From Publishers Weekly
Unlike the more comprehensive Rosa Parks: My Story (Children's Forecasts, Nov. 29), Siegel's considerably shorter book focuses on the immediate repercussions of Parks's refusal in 1955 to give up her bus seat to a white man in Montgomery, Ala. The author tells how Parks's arrest galvanized the black community and sparked a citywide bus boycott that lasted for more than a year, until the U.S. Supreme Court finally ruled the Alabama laws requiring segregation on buses unconstitutional. Siegel's narrative includes numerous quotes by Parks, as well as excerpts from speeches by Martin Luther King, Jr. Though lacking the passion of Parks's own story and marred by occasionally awkward writing ("Along the hard road some events gave her courage and pushed her along"), this account effectively documents the overwhelming humiliation experienced by Montgomery's black residents during a year filled with shocking incidents of racism. Ages 9-12.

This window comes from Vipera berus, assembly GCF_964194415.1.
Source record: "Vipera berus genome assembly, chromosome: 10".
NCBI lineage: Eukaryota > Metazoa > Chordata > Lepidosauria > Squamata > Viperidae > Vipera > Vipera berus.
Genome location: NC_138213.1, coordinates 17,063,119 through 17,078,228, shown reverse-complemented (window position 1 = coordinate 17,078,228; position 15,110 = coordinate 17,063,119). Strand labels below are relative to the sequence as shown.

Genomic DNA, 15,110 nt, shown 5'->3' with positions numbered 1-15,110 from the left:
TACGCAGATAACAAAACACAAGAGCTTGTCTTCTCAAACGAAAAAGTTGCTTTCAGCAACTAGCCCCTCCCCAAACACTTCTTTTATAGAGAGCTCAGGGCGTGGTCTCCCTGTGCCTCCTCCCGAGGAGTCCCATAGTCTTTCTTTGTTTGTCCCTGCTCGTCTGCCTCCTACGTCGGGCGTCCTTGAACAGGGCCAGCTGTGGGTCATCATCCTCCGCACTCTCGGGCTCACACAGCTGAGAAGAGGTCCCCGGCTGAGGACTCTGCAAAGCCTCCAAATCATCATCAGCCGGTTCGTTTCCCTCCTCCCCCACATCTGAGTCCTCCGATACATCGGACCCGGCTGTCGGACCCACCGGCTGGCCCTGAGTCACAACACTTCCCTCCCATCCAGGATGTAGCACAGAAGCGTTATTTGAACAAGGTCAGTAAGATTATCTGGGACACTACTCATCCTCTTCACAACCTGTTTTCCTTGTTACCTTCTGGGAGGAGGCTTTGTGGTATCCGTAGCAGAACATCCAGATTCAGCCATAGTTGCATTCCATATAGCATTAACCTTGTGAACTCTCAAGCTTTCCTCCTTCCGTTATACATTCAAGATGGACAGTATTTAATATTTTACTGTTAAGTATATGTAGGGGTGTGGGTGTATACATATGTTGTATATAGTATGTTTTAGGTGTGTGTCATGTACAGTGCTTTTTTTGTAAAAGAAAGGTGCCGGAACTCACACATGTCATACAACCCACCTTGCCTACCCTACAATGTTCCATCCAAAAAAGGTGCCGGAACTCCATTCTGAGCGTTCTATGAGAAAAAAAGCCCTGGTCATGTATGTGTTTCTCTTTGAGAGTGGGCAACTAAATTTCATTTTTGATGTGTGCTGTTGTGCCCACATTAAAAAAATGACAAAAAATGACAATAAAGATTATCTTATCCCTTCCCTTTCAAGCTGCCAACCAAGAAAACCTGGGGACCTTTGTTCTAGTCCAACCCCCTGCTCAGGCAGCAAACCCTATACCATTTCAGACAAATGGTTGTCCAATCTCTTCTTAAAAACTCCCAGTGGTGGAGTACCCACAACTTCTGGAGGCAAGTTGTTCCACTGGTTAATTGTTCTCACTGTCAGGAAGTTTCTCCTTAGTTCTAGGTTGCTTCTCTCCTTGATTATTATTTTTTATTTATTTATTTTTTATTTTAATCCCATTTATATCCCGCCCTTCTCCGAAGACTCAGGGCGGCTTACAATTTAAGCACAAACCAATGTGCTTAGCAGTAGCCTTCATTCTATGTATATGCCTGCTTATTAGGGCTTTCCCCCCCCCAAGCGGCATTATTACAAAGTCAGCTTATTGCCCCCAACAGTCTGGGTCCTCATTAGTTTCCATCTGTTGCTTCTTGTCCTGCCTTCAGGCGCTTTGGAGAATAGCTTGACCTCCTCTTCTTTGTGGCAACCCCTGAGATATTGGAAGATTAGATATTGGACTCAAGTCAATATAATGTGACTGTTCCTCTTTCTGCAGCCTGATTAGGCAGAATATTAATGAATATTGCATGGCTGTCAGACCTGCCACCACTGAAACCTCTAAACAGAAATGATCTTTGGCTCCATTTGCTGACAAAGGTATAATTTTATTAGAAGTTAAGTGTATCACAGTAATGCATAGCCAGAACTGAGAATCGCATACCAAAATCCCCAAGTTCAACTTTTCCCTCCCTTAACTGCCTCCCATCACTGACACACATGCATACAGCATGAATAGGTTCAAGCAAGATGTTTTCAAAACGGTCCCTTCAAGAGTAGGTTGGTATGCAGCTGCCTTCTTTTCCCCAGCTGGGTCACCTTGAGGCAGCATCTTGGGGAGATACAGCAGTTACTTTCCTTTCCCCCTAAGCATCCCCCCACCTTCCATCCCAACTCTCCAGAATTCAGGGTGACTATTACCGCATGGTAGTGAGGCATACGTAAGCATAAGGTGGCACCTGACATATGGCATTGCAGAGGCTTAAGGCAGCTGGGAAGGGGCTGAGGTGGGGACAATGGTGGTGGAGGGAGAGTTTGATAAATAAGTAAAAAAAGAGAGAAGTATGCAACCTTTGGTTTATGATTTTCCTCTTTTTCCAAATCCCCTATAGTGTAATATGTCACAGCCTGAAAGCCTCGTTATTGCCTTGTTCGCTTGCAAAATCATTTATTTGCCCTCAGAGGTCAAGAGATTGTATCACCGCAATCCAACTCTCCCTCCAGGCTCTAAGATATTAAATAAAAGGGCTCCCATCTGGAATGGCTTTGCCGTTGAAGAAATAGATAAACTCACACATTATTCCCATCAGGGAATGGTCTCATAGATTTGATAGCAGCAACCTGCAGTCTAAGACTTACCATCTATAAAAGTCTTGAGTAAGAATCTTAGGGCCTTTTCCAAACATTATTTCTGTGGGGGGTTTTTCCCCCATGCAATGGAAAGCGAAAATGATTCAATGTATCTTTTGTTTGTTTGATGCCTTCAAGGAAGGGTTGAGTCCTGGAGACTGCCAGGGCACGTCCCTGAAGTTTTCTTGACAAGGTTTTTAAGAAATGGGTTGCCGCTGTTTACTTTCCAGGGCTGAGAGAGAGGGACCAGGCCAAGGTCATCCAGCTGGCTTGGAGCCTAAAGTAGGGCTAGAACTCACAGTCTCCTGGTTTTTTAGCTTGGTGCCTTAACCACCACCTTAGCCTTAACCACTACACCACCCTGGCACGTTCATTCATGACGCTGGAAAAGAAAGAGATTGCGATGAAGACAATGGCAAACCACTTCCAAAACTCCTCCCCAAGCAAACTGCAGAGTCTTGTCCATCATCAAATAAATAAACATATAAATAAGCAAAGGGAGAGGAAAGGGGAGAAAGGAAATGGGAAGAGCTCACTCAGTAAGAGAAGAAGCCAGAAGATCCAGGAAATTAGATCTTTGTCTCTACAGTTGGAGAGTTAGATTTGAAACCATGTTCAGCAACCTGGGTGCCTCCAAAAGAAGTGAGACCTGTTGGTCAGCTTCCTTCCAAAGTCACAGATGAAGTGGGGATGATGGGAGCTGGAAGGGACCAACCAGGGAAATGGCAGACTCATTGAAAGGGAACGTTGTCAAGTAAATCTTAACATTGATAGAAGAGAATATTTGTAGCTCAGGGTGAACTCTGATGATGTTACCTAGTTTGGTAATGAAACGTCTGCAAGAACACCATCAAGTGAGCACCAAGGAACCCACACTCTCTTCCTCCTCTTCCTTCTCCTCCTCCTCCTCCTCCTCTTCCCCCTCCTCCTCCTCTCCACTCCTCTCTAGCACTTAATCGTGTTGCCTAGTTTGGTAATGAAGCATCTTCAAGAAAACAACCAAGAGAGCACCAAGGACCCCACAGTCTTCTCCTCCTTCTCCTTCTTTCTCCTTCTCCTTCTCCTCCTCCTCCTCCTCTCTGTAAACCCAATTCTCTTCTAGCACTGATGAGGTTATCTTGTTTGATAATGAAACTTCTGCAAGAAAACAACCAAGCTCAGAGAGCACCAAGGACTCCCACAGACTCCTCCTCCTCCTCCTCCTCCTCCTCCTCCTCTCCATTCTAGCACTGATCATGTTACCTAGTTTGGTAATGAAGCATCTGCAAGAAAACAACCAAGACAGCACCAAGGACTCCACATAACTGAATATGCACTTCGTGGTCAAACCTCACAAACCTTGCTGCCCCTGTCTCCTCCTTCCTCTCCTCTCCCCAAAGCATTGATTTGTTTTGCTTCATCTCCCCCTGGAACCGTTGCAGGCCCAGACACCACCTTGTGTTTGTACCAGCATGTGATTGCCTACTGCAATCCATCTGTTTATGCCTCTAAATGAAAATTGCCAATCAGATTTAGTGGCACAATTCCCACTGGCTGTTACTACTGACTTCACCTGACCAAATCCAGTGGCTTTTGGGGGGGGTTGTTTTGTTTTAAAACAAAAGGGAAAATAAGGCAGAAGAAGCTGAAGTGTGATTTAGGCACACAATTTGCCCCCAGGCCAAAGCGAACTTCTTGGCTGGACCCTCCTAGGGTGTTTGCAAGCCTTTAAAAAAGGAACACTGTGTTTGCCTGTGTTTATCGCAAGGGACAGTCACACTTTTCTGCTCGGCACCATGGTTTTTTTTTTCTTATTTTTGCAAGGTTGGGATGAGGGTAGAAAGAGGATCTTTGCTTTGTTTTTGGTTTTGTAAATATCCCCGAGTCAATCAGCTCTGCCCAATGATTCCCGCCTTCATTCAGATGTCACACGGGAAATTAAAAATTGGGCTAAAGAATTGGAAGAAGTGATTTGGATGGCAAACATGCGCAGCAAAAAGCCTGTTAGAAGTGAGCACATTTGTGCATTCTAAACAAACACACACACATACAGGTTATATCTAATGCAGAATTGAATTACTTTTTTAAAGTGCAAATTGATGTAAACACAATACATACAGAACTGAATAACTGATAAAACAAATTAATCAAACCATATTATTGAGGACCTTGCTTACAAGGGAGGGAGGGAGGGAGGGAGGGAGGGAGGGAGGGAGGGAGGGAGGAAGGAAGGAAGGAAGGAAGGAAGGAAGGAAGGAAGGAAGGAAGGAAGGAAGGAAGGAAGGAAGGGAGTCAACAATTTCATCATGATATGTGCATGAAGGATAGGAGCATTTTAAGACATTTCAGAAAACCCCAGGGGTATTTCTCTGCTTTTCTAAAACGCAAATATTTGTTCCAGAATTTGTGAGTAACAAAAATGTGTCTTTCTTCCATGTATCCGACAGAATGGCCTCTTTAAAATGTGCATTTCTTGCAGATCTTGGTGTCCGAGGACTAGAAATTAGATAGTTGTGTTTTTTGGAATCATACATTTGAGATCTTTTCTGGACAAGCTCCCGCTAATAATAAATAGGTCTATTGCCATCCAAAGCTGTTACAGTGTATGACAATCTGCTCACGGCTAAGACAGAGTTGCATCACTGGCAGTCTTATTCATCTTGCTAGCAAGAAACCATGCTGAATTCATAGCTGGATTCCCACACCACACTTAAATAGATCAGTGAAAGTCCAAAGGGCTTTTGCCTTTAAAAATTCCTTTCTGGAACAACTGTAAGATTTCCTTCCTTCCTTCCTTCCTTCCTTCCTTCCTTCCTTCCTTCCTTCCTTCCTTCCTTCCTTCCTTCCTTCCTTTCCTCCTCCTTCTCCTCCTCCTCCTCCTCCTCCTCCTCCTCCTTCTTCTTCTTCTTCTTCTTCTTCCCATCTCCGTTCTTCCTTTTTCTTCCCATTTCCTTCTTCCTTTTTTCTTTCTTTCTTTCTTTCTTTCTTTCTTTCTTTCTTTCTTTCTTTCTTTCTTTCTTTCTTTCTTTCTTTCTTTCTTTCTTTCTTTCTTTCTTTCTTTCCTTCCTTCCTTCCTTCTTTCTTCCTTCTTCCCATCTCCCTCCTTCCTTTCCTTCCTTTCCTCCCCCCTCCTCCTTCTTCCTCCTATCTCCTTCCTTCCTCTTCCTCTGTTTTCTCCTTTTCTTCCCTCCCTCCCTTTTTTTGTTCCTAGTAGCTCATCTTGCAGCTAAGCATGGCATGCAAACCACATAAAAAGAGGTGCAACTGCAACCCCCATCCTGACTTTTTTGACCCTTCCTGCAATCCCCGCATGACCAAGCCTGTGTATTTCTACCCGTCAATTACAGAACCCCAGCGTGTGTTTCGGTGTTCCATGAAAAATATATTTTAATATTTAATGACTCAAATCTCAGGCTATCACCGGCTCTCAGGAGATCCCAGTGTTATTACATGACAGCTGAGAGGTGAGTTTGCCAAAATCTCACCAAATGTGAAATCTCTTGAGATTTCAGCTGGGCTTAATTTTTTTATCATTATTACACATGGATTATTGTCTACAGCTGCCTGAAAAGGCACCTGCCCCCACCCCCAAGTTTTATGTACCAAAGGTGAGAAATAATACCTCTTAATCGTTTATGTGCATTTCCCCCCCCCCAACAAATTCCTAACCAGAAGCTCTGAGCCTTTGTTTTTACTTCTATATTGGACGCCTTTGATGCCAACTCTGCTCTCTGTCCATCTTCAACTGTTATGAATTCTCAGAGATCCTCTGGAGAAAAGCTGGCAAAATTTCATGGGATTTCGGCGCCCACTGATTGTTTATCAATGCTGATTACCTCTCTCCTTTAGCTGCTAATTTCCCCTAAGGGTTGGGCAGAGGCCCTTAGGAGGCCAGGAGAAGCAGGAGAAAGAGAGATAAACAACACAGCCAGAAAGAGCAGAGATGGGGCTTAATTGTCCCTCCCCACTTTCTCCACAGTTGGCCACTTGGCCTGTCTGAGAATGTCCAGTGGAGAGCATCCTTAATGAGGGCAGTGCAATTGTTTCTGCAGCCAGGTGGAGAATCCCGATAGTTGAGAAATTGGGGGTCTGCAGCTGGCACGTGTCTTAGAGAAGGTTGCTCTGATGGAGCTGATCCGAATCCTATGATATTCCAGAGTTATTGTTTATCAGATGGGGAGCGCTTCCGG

Copyright 1991 Reed Business Information, Inc.
From School Library Journal
Grade 4-7-- A partial biography of Rosa Parks and her role in the boycott. Her childhood and efforts to obtain a formal education are described in a smoothly written third-person narrative void of conversational structures. Siegel combines descriptions of Parks's life and work with the growth of the civil rights efforts in the deep South; she also explains how the black community organized itself to assert its constitutional rights and gained international attention. It is also the story of the rise of Dr. Martin Luther King, Jr. and the Southern Christian Leadership Conference presented in language and format appropriate to its audience. The good quality black-and-white photographs intermittently interspersed throughout the text are informative and affecting. The primary distinction between this title and Rosa Parks (Dial, 1992) is in tone. To read her autobiography is to experience the events personally, because Parks seems to tell her story directly to each reader. The two books are complementary, although very much alike in information and scope.- Helen E. Williams, formerly at University of Maryland, College Park
Copyright 1992 Reed Business Information, Inc.